“In the last two elections the Lib-Dems were rightly punished for their letting their desperation for self and place betray all their principles and helping to impose the disastrous austerity programme on Britain. Yet with that exception, recent elections have shown a clear trend to erode the traditional two party vote and boost the minor parties, though mainly in vote rather than seats.
“That trend will probably continue in this election as Liberal crimes are forgotten, the SNP dominates Scotland and Farage’s Brexiteers try to repeat their victory in the EU elections.
“Ours are now multi-party politics which could be worked with proportional representation as it has been in New Zealand but produces unpredictable results with First Past the Post which strengthens the big undermines the small and leads to tactical voting to try and escape from the trap.
“The result is more likely to be another hung Parliament rather than the clear majority British government and politics need to function properly. The only answer is for all parties to make it clear with whom they’re prepared to coalesce, cooperate or copulate with after the election to provide a government.
“This mating game is what happens in New Zealand where the result has been tough negotiations after the result but clear signals who will work with whom, something the electorate needs to come to sensible decisions. The result is coalitions which, though often strained as Jacinda Ardern’s is now, usually endure and provide a government which represents a majority of the population rather than one of the declining tribes or another.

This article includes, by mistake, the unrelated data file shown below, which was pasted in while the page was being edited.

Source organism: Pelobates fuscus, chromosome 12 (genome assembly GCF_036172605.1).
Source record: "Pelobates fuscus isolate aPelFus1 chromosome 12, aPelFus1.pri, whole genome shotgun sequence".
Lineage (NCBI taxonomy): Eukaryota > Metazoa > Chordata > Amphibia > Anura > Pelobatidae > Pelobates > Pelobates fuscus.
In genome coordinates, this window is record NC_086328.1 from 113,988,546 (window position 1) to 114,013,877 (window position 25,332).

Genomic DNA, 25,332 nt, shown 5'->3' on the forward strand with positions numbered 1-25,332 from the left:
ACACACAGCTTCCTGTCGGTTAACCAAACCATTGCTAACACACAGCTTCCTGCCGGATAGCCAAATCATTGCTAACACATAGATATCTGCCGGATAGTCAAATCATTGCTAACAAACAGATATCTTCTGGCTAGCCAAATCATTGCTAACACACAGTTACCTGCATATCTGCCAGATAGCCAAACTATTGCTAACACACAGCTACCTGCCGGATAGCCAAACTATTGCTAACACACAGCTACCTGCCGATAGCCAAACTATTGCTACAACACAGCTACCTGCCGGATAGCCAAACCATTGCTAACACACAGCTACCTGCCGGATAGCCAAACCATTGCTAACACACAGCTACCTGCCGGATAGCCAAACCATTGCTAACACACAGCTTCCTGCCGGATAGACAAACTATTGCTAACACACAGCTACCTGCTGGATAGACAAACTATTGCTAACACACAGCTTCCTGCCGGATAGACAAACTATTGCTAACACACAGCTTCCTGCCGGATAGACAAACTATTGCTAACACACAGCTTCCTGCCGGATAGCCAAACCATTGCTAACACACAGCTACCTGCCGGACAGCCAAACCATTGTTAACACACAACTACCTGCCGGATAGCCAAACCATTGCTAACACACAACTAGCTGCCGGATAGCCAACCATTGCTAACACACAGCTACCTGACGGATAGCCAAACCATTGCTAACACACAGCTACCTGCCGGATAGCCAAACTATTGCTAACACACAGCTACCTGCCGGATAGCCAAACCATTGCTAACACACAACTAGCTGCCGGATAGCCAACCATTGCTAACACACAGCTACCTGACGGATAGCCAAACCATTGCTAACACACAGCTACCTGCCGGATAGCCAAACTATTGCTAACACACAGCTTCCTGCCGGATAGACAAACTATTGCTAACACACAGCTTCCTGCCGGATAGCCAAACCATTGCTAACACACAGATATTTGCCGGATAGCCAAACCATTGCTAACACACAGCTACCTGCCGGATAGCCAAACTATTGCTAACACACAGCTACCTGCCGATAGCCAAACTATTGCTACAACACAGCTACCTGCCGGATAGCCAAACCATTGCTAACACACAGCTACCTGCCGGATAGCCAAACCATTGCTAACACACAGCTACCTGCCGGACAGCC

“Yet Britain, though it’s not prepared to trust either major, doesn’t like coalitions, a mistrust boosted by Clegg’s disastrous crumble to the Tories in 2010. So instead of giving certainty and a real ability to choose, to the electorate we get a bugger’s muddle of scrambled egg “to go”.
“Indeed the minor Parties make unpredictability worse by refusing to reveal their proclivities. The Liberals’ head girl proclaims herself Prime Minister, says bollocks to 52% of the electorate and denounces both major party leaders as liars, knaves and generally unsuitable for Liberals to play with. The SNP thinks only of Scotland but will give its support to any party that will give them a referendum, which, being sane, neither will. The Brexit party wants a bigger Brexit than anyone else will (or can) give them. As for the Greens and Welsh Nats no one can be sure what they want, apart from a Vegan, Welsh speaking, government.
“All disastrous, undemocratic and insulting to the electorate. Parties which prefer purity to power should be in monasteries not politics. They condemn themselves to a futile role as a bucket for protesters to spit into, the system to impotence and the electorate to disillusionment and alienation. Those who won’t choose shouldn’t be chosen”.
Who could disagree? Meanwhile “lies are us” is the big news as “Labour voters should support Boris Johnson in the general election” says former Labour MP Ian Austin, who resigned from the party in February, accusing leader Jeremy Corbyn of failing to tackle anti-Semitism. He told BBC Radio 4’s Today programme that Mr Corbyn was “completely unfit” to be PM.
But Shadow Chancellor John McDonnell said the comments were unsurprising as Mr Austin “Now works for the Tory party. What else do you expect him to do” he said, “When you are employed by the Tories you speak on behalf of the Tories?”.
In response, Mr Austin said it was “a complete lie” to say he was working for the Tories. He said he had been appointed by the government as a trade envoy, an unpaid role, in July “along with 27 other MPs and peers from different parties”.